As Christians we should never limit ourselves to asking: how can I save myself? We should also ask: what can I do in order that others may be saved and that for them too the star of hope may rise? Then I will have done my utmost for my own personal salvation as well.
(Pope Benedict XVI, Spe Salvi, #48)I went this morning to Cleveland's Cathedral of St. John the Evangelist to participate in the Sacrament of Confession. I went with Adam, another Jesuit, after we had eaten breakfast, stopped at the West Side Market for coffee, and then taken a walk. The cathedral, although dimly lit, was quite active with final preparations being made for the liturgies that will be held this evening and tomorrow.
As I waited in a surprisingly long line to take my turn in the confessional, I meditated on the power of the Incarnation, the Christian belief that the Word - the Word through whom all things came into being - assumed human flesh. The Incarnation is the belief that the Almighty Creator of all that is, was, and ever shall be actually cares enough about humans that He would cast His lot amongst us.
This is, indeed, hard to believe. Crushing cynicism and apathy seem wage against such a belief, against such hope. Yet this is Christian hope: that God loves us and is willing to enter our lives, to enter our human story, in order to show us how to allow God's story of creation to become our story. This is a story I believe and it is where I have placed my faith. This is the story I wish to share with a world where so many doubt whether anyone truly likes them, let alone loves them in a deep and abiding way.
In a special way, we are called upon to remember that God's love for humanity always flows outward, always expands toward others. God's love isn't something I deserve or merit and it is surely not something that I can horde. Quite to the contrary. As I come to dwell in the story of God's love for me, I have no choice but to share it with others. Having been touched and scarred by God's love, I can do nothing else but share that with others.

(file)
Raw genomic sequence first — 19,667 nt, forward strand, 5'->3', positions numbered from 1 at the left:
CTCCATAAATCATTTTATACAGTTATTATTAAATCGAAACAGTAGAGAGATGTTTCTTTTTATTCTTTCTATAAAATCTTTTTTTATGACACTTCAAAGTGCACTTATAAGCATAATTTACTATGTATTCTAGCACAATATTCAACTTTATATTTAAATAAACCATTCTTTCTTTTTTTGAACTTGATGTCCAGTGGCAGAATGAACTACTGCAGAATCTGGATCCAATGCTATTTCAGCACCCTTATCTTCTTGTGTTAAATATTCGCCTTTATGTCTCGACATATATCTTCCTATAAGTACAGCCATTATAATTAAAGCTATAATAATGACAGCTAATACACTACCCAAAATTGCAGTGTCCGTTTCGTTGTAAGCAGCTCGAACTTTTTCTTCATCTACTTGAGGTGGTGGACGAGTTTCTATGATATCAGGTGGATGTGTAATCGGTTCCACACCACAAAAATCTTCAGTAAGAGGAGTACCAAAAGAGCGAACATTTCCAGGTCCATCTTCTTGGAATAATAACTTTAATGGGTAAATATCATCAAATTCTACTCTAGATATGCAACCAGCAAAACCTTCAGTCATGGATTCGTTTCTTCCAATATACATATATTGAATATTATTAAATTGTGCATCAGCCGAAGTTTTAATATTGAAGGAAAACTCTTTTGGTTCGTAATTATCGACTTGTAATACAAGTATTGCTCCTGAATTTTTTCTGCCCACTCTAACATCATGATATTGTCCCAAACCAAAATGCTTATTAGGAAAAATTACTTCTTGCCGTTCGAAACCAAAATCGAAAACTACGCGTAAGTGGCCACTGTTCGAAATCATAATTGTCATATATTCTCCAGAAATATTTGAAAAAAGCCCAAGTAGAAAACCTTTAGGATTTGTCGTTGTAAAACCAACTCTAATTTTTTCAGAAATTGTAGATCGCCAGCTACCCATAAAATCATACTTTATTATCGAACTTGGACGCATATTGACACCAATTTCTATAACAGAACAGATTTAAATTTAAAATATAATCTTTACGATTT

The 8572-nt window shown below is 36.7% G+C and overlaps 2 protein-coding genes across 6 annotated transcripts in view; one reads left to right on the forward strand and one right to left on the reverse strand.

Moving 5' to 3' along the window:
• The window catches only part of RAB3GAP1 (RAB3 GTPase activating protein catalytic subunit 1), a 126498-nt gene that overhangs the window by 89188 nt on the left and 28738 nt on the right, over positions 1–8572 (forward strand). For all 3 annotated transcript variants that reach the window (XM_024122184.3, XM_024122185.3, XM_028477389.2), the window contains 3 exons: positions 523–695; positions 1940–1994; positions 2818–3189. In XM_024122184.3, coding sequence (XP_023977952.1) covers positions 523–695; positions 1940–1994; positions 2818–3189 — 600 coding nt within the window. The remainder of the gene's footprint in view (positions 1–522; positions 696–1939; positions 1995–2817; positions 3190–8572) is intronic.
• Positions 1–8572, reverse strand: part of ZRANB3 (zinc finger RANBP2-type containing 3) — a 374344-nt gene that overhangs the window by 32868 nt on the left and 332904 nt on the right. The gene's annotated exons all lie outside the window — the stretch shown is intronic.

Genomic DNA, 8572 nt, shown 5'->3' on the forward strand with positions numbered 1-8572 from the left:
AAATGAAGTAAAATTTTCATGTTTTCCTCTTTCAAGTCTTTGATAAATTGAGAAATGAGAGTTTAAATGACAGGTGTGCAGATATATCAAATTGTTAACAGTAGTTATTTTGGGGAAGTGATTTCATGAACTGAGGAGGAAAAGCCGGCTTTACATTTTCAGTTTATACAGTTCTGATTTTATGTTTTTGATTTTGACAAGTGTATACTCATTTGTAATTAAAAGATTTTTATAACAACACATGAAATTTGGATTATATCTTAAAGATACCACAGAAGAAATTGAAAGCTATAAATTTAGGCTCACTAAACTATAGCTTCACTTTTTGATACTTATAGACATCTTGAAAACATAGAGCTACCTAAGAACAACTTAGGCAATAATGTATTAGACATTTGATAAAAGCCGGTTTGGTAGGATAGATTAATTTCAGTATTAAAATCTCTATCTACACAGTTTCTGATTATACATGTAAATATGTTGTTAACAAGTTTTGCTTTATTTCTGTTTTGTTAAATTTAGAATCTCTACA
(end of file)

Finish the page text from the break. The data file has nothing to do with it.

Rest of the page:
When we are etched with God's love, it leaves a trace on us that defines us as who we are. God's love leaves a wound, a sign of our vulnerability. In talking about the traces left on our bodies, I cannot help but think of the following scene from the movie Jaws:
Note how the scars lead deeper and deeper into the story that is most defining of Sam Quint. He doesn't just share his story outright; no, he moves toward it, obliquely, following the contours of his flesh. We move from outside toward the inside, from the surface to the depths, and in so doing we learn this man's story.
Where has hope left a scar in our hearts and on our bodies? Can we take a few moments and ask where we find the mark where we have experienced God's grace, a grace that leaves its mark upon us? Do we dare to share these marks with the world, showing and telling about our encounters with the Holy One whose Risen Body bears the scars of his earthly life?
Please know that you will be in my prayers this Christmas season. It is hard to believe that this is my last Christmas as a regent and that, God willing, I'll soon move on to theology studies. It has been an honor and a joy to share another year of this Jesuit's Journey with you and I look forward to sharing future exploits in the years to come.
May the Hope of Christmas leave an abiding mark on your heart!